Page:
30 April 2011

Singing: The Armillary In The Garden, Blues

{reNOUNed Nest}
My home and front garden.  My armillary, featured in the center, is pictured here, in good health.

My armillary rusted and broke!  
I was so bummed!  It served a short 3 years and then lopped over and off of it's perch!  Why?  Because I didn't read the fine print and thought I was getting a deal when I bought it!  It was made for the outdoors (supposedly) but the points at which the sphere was joined to the base, water got in and rusted it out from the inside.

{reNOUNed Nest}

I threw away the base but saved the armillary.  It's been relieved of it's former duty and has retired to the back porch with my more casual shabby things.

Now I'm on a quest to find a new one.  The pillar in the garden is sadly, naked.  It needs a new armillary!

Here are a few I've considered

{Court Yard Sundials}
I like this one because it has numbers and can actually function as a sundial but really, how often will I need to tell the time in my garden?  Plus, it's pricey.

This one is appropriately named the "Williamsburg Armillary" because of the pineapple (Williamsburg's symbol of hospitality).  It is sold in Colonial Williamsburg, so I went and took a look.  It is beautiful but too tall for my garden.

{Sculpture Gallery}
This one, called the Greenwich Armillary, is also sold in Williamsburg.  It is really beautiful but too flashy and ornate for my not so flashy, down-home taste.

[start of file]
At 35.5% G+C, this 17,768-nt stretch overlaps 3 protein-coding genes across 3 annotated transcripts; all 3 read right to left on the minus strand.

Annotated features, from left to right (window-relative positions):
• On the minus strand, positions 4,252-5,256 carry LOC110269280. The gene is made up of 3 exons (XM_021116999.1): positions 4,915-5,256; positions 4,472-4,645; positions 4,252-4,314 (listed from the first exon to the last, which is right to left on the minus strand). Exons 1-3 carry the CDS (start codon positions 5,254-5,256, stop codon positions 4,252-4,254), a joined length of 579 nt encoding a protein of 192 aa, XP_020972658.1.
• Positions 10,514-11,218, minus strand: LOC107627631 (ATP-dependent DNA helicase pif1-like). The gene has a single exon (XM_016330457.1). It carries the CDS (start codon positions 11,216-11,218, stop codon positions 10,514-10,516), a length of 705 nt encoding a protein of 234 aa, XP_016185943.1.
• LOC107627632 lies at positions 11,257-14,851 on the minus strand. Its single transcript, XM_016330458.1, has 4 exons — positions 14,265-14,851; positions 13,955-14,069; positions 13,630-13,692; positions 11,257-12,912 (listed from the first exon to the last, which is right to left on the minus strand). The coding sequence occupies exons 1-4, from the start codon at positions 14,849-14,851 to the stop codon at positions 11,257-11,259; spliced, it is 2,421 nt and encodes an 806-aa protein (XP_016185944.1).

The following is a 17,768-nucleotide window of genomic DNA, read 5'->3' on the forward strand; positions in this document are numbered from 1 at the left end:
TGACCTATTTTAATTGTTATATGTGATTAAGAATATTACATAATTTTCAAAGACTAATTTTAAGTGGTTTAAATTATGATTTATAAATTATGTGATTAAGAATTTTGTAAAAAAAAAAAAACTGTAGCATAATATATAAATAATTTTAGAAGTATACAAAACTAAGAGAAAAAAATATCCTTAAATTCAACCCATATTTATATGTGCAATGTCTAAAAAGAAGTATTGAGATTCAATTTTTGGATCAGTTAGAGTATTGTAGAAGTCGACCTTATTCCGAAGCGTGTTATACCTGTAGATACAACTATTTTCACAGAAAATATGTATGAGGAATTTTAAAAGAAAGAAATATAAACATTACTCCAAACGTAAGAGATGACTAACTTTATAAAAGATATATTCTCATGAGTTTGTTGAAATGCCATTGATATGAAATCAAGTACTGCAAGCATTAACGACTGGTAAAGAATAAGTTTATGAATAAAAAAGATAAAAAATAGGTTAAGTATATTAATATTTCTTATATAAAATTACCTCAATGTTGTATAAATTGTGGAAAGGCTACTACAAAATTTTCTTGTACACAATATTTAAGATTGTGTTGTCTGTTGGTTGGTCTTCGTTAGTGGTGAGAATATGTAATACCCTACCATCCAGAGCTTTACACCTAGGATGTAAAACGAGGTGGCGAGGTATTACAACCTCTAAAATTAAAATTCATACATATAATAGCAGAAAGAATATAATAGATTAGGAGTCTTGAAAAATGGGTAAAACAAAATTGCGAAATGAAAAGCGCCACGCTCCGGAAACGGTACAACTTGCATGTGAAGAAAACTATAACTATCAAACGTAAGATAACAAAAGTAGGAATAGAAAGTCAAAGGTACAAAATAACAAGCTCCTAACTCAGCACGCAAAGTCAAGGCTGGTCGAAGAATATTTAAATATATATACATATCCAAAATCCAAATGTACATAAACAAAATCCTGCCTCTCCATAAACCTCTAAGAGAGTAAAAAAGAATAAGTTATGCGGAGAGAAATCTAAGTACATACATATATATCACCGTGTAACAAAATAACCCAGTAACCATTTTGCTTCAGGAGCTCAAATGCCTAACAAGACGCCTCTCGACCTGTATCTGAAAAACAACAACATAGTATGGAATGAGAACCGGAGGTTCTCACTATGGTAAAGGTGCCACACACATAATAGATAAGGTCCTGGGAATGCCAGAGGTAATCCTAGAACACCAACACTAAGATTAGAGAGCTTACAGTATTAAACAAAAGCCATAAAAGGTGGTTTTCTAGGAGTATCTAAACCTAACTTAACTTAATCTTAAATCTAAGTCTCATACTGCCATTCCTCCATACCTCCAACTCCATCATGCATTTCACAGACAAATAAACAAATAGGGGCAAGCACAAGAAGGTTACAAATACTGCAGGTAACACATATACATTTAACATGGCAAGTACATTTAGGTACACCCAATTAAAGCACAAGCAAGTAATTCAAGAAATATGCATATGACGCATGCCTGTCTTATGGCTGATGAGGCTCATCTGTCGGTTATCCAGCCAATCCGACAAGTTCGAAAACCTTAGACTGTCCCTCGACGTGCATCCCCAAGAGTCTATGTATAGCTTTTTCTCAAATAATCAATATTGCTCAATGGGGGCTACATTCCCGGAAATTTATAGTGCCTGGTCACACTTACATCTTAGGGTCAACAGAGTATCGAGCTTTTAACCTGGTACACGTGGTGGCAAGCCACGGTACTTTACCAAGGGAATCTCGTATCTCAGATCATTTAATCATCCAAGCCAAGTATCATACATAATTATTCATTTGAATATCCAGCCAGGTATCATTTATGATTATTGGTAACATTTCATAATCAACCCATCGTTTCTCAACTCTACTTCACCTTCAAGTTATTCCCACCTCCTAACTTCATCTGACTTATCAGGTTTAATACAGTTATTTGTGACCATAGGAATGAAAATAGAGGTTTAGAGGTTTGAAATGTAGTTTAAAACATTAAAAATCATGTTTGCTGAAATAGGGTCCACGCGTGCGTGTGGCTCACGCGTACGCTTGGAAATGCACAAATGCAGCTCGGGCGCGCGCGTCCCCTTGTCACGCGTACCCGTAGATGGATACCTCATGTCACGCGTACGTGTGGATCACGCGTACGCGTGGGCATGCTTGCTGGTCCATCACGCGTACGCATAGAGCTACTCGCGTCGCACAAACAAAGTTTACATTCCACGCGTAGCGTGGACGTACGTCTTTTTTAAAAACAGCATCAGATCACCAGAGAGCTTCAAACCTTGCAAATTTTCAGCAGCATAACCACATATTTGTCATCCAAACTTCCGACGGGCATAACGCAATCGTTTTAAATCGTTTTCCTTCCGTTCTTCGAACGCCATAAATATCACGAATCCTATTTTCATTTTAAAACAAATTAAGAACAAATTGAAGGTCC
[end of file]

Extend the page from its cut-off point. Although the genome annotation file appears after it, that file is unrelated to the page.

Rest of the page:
{Make Me Haute}
This is the one!  Made of all copper, hopefully it will last longer than my last one that was steel painted to look copper.  The price was right and the size perfect!  It also matches our copper, gas lanterns on the house!

Armillary Tutorial:

From Wikipedia:  An armillary sphere (variations are known as spherical astrolabearmilla, or armil) is a model of objects in the sky (in the celestial sphere), consisting of a spherical framework of rings, centred on Earth, that represent lines of celestial longitude and latitude and other astronomically important features such as the ecliptic. As such, it differs from a celestial globe, which is a smooth sphere whose principal purpose is to map the star constellations.

Armillaries have been used many centuries ago, as sundials but often the shadows of the interior rings made it difficult to tell accurate time.  Other sundials were developed then and the armillary remained, for a time, the preferred way to observe and track the heavens.

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